A recruiting firm for accountants retained our services to file an H-1B petition for a recruiter. Typically, it is difficult to justify that the position of a recruiter qualifies as an H-1B level occupation. Our petition to USCIS argued, however, that even though recruiters do not generally qualify as a specialty level occupation, the present case is different because the beneficiary will be hired as an International Accounting/Finance Recruiter. Accordingly, since the job duties of such a position are sufficiently complex to require knowledge of accounting, taxation, audit etc., the position requires the incumbent to possess at least a bachelor’s degree in the relevant field. Consequently, USCIS issued an RFE raising the issue of specialty occupation. We responded by providing the beneficiary’s expanded job description and detailed project description, the employer’s past hiring practices and other supporting evidence. This case was approved.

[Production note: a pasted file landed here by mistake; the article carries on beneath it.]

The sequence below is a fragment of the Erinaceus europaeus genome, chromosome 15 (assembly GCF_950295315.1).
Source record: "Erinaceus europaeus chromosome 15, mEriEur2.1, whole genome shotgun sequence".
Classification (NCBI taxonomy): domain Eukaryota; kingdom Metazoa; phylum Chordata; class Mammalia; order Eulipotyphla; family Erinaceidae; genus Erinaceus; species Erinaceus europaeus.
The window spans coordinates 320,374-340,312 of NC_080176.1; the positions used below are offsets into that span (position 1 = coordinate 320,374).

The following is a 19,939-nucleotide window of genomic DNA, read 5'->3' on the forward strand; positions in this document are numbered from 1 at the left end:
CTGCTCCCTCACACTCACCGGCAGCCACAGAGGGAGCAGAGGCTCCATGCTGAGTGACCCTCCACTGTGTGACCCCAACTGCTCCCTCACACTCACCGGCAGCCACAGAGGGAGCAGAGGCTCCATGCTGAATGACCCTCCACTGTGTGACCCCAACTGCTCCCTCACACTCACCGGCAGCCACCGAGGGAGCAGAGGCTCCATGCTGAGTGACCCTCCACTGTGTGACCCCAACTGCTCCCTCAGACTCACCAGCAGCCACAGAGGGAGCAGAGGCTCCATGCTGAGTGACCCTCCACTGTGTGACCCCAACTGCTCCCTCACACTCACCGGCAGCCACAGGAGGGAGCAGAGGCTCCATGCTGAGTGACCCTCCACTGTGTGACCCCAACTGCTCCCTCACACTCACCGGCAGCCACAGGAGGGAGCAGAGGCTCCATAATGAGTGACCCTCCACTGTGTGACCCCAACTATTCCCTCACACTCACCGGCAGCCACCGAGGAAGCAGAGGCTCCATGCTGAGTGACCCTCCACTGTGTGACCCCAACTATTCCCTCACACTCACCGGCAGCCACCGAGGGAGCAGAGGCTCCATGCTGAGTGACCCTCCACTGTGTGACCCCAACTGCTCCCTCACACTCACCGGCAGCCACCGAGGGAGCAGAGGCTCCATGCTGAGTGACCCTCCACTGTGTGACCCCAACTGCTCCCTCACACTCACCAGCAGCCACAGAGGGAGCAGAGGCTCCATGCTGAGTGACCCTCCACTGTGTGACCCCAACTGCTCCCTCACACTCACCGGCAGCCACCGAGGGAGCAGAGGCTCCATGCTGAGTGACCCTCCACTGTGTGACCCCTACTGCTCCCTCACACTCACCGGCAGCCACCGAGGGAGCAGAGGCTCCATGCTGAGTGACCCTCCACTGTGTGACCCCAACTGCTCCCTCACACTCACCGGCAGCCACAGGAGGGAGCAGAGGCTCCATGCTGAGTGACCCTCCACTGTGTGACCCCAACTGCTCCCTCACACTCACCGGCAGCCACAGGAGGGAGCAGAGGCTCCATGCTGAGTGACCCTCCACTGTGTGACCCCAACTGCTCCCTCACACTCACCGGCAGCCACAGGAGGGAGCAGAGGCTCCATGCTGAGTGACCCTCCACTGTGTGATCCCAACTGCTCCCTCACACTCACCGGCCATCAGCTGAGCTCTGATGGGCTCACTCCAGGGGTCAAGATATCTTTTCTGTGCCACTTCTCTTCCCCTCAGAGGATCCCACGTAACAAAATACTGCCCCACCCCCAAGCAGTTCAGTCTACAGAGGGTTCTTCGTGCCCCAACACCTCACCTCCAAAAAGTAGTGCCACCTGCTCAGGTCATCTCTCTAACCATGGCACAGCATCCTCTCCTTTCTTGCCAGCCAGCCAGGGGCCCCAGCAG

We were retained to represent a client whose L-1A was denied because USCIS was not convinced that the job qualified as a “Managerial Level” position for the client’s small restaurant business that had 8-10 employees. The Beneficiary was out of status and has already started accruing unlawful presence. We reviewed the paperwork submitted by the previous attorney and suggested that the client file a Motion to Reopen on the basis of certain defects. We also filed a new L-1A extension petition. We argued very that the size of the business is not the exclusive factor in determining managerial capacity and Beneficiary can qualify for L-1A as a “Functional Manager” even if he is not supervising any employee. Initially we received an RFE, which we responded to empathically, citing several decided cases and regulations and reasoning that the size of business and number of employees supervised are not exclusive factors in determining “managerial capacity.” USCIS accepted our arguments and approved the L-1A petition, but without an I-94.